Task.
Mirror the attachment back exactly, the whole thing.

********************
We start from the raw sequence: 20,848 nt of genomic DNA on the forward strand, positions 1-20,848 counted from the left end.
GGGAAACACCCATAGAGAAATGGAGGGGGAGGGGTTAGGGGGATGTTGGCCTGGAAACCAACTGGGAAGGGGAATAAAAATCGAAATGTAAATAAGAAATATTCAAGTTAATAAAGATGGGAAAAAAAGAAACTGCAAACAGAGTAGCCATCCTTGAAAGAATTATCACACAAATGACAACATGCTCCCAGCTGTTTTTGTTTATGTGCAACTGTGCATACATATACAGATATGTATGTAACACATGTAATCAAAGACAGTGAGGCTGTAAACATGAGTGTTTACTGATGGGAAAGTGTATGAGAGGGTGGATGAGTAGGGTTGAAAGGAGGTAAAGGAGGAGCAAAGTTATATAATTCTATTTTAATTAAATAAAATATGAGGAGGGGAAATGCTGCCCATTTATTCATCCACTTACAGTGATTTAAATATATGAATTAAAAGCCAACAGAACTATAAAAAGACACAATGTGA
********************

We start from the raw sequence: 20,848 nt of genomic DNA on the forward strand, positions 1-20,848 counted from the left end.
GGGAAACACCCATAGAGAAATGGAGGGGGAGGGGTTAGGGGGATGTTGGCCTGGAAACCAACTGGGAAGGGGAATAAAAATCGAAATGTAAATAAGAAATATTCAAGTTAATAAAGATGGGAAAAAAAGAAACTGCAAACAGAGTAGCCATCCTTGAAAGAATTATCACACAAATGACAACATGCTCCCAGCTGTTTTTGTTTATGTGCAACTGTGCATACATATACAGATATGTATGTAACACATGTAATCAAAGACAGTGAGGCTGTAAACATGAGTGTTTACTGATGGGAAAGTGTATGAGAGGGTGGATGAGTAGGGTTGAAAGGAGGTAAAGGAGGAGCAAAGTTATATAATTCTATTTTAATTAAATAAAATATGAGGAGGGGAAATGCTGCCCATTTATTCATCCACTTACAGTGATTTAAATATATGAATTAAAAGCCAACAGAACTATAAAAAGACACAATGTGA